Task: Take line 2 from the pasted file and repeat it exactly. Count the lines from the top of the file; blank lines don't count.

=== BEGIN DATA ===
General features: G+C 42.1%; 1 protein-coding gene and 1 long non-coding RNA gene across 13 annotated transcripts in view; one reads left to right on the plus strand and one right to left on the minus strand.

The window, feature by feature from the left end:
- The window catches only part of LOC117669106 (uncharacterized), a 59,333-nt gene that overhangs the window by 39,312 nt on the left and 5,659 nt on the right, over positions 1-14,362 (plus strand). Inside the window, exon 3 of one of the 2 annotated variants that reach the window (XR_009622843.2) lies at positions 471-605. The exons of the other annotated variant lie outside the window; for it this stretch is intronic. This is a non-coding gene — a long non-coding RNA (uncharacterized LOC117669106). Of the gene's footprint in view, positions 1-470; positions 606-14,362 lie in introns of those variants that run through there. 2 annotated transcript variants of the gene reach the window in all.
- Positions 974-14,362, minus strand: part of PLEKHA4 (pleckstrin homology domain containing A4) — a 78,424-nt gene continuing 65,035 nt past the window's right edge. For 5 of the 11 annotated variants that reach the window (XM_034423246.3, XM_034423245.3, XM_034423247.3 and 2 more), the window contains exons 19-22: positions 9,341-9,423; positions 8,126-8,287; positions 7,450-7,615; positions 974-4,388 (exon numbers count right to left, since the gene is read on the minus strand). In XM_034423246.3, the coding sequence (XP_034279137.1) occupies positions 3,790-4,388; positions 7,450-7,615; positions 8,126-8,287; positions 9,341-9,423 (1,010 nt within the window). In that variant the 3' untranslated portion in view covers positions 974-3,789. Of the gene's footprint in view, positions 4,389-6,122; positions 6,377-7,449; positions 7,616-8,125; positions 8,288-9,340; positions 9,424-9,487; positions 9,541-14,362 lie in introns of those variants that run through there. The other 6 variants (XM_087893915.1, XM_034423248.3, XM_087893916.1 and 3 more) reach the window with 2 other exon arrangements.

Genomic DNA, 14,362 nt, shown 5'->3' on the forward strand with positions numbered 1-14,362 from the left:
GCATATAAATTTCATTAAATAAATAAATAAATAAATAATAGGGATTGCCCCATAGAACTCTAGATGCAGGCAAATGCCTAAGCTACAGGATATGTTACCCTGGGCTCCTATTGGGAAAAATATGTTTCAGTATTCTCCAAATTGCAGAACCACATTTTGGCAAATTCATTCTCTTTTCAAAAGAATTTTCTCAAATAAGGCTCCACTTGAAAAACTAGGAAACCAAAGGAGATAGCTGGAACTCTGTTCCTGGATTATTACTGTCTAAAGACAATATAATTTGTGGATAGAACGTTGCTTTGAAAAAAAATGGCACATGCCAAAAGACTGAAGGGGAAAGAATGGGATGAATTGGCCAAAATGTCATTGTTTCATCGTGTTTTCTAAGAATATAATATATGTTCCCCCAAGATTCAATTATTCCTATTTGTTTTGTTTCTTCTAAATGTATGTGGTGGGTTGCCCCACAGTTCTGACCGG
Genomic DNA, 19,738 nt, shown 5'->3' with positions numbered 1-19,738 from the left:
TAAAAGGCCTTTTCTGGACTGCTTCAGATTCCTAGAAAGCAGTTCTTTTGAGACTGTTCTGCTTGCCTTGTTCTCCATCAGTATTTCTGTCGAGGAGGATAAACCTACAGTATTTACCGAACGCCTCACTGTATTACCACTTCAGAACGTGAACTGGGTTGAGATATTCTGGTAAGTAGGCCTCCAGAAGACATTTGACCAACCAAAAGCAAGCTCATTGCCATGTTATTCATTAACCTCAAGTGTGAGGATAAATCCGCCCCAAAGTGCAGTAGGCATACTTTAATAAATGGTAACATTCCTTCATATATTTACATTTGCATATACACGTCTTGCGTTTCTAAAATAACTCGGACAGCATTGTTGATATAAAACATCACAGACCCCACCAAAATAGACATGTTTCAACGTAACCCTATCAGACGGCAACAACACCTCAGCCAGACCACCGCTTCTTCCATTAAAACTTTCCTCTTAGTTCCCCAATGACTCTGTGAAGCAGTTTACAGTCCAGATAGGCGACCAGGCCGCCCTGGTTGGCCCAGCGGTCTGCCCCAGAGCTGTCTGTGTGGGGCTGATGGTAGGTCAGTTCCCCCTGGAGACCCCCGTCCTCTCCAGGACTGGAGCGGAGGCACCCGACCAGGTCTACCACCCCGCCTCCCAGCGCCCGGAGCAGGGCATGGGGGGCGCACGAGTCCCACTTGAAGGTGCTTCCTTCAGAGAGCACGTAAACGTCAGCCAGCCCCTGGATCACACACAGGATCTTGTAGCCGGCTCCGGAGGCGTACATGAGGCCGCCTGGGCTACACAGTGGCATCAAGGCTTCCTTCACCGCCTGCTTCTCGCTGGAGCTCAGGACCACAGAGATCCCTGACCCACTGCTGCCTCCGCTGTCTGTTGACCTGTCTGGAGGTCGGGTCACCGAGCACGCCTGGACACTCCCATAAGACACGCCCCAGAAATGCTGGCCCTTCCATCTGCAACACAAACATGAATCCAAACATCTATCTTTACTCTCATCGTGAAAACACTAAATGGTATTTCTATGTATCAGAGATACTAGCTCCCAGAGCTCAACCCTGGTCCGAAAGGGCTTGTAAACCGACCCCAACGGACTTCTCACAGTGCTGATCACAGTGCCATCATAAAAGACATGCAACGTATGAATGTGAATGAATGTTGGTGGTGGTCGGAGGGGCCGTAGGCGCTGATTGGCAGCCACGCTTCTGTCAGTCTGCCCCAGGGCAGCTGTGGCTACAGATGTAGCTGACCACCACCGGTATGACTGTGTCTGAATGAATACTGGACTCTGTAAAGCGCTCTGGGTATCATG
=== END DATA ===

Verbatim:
The window, feature by feature from the left end: